At that moment, I questioned if the time was right to come out as a fujoshi. I tried to admit to this colleague, with a sense of shame, that I was indeed a fujoshi but again she empowered me with supportive words that fujoshi are a powerful lot and there should be no shame in being a fujoshi.
And in hindsight, you know, she’s right. In the last century, the earliest of “fujoshi” have been shaping the face of comics. Thanks to the Magnificent Year 24 Group, we were able to explore shounen ai. They’ve also pushed the sci-fi genre, the josei genre, and finally managed to develop comics for women and their fantasies.
As fans, fujoshi have been most conscious about gender. Their fujoshi vision have made many fujoshi gender aware and have pushed gender debates to many directions.
Despite its “rotten” roots, there’s something beautiful about being a fujoshi.
And while the world masks boys’ love behind bromance, unresolved sexual tension, etc. etc., the fujoshi would probably be the first of the lot who would come out and embrace many men and women who used to keep their sexual preferences private.
I think today’s a great reminder on the amazing things that fujoshi have done in this world.
I’ll be posting some articles in the next few hours in celebration of this day just for us fujoshi. I’m hoping the weather would be nicer! Right now, my office has no electricity and I’m stealing time at another office just to post this for this day!
That said, among my readers and fellow fujoshi, are there still many of you uncomfortable in “coming out” as a fujoshi? Share me your stories and your experience and also, do you think it’s time to “come out” as a fujoshi?
I think there are times when we dreamt of having lived in a manga.
Erin F. posted on tumblr this funny post of two characters from Nana with a caption on how you should think twice on living in an Ai Yazawa manga. Just imagine your life in Nana, where you may possibly fall with a rock star, get played, get preggers, find a hot not!girlfriend as your roomie and live the dream with great tears.
No. I’d rather live in Gintama where life is carefree and I can hire someone for the price of sugar.
The image eventually sparked a wonderful exchange with twitter folks! Some wouldn’t mind living in an Ai Yazawa title while others had their own suggestion. I ran down a list which isn’t enough since I’d like to live in most of the manga I enjoy until a friend turned the question around and asked “Which mangaka would you pick to illustrate your life story?”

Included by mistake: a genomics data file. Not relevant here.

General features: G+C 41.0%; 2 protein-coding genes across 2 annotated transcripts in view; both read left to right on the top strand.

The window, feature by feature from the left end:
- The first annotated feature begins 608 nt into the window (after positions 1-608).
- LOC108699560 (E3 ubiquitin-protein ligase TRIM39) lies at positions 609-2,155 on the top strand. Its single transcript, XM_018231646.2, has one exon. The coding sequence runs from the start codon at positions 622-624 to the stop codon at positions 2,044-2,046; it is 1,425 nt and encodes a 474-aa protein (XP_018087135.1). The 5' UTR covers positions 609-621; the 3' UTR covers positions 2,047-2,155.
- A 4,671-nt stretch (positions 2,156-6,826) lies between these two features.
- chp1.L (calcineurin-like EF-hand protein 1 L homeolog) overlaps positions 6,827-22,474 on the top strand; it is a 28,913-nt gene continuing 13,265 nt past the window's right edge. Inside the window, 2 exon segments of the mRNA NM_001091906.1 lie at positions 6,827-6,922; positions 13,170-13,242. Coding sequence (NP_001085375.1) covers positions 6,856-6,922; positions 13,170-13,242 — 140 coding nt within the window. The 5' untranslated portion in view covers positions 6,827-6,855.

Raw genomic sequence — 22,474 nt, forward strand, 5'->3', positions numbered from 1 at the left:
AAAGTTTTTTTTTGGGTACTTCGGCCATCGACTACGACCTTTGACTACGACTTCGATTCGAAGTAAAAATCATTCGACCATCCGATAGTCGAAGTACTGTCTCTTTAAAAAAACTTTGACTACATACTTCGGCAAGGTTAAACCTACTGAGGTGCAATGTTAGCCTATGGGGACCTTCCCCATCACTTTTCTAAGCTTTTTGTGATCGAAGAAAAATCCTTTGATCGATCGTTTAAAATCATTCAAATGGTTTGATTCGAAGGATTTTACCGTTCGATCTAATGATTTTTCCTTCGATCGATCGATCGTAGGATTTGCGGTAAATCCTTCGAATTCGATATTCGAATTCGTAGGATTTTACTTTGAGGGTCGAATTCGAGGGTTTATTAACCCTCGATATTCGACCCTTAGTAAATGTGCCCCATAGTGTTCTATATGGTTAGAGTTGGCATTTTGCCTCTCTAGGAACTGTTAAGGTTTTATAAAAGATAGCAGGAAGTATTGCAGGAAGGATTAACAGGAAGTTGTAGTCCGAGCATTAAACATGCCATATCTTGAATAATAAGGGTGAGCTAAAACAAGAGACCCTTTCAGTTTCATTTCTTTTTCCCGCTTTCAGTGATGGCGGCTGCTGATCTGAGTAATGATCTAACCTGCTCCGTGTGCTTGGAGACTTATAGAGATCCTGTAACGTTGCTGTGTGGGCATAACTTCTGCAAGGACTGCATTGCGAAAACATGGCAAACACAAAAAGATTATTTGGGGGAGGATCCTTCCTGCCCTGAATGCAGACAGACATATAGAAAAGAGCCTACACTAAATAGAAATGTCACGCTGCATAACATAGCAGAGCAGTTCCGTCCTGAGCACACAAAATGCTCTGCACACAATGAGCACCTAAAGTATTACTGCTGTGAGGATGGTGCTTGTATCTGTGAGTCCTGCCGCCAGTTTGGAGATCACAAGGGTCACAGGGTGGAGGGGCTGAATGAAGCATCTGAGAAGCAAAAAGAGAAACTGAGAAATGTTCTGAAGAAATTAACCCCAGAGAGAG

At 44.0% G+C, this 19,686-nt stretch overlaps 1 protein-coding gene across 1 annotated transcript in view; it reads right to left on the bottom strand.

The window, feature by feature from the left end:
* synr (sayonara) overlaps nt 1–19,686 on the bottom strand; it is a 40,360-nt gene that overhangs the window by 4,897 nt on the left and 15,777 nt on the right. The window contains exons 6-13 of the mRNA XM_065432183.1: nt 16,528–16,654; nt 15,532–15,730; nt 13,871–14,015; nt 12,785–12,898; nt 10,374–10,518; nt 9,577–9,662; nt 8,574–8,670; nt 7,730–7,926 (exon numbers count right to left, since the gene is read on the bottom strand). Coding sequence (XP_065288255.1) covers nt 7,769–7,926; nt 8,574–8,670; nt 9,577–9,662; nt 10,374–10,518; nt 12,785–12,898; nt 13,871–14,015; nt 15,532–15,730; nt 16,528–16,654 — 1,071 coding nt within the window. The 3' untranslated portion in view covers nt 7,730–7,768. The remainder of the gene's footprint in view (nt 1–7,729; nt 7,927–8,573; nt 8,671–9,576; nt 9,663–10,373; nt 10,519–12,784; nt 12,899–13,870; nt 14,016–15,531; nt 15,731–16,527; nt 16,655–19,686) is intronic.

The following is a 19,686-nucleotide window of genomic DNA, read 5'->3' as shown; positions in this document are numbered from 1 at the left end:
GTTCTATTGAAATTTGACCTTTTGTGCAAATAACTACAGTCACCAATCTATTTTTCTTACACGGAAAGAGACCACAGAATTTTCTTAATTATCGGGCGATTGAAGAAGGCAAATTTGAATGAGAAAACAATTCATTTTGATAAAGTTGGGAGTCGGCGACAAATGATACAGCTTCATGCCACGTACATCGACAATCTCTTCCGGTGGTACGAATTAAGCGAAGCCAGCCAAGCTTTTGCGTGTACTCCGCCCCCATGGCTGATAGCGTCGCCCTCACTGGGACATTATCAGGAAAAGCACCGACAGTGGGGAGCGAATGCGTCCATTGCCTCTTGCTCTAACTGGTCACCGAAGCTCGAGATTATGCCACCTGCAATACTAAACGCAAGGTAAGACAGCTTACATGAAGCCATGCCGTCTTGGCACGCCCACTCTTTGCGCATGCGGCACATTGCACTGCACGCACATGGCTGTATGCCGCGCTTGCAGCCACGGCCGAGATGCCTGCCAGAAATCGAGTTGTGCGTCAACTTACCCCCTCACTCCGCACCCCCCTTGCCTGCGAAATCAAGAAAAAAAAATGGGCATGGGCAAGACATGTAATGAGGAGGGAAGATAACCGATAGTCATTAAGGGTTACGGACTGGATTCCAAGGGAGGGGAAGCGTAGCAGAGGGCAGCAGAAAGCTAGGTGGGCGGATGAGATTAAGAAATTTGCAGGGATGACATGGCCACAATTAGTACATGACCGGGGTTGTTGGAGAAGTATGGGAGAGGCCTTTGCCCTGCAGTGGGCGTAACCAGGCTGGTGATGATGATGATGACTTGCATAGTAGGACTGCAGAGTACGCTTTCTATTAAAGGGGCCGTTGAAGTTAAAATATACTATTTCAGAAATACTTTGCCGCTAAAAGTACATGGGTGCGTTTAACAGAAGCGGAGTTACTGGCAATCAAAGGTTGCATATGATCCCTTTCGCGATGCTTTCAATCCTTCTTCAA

Now, isn’t that a dream? Now who out there can make my most “boring” life amazing?
It’s been a long dream of mine to see manga widely distributed in the Philippines. In fact, if people asked what I would do if I won the lottery, I will say that I will establish a manga publishing firm in the Philippines.
Not that I have issues in seeing manga in English (I’ve been thankful that this is available to me), but see, I’m a little envious that our Southeast Asian neighbors have easy access to manga.
Meeting people online as well as traveling to places has shown me how late the Philippines is in the manga game. Almost every major Southeast Asian nation has a manga industry. Ten years ago, I managed to go around the region thanks to my father and back then, localized manga from Thailand and Malaysia were thin tankoubon formats printed in newsprint. The Chinese editions were a little different, with paper closer to a thicker version of parchment.
In my recent trip to Kuala Lumpur, I took a shot in buying manga from a 7-11 store. It was the Malay version of Gokudou Twins and I cannot vouch for quality of the translations but I can share that the publishing quality is quite good. It even mimicks Japan’s double cover! The best part yet was it was sold for RM7, just a little over PHP 98, or $3.50.
Upon seeing that edition, I return to what I had reflected on about the five years that came and went since I started this blog. In it, I had high hopes that manga is on an upswing in the Philippines however, can it be as widespread as it is in Thailand, Indonesia, and Malaysia?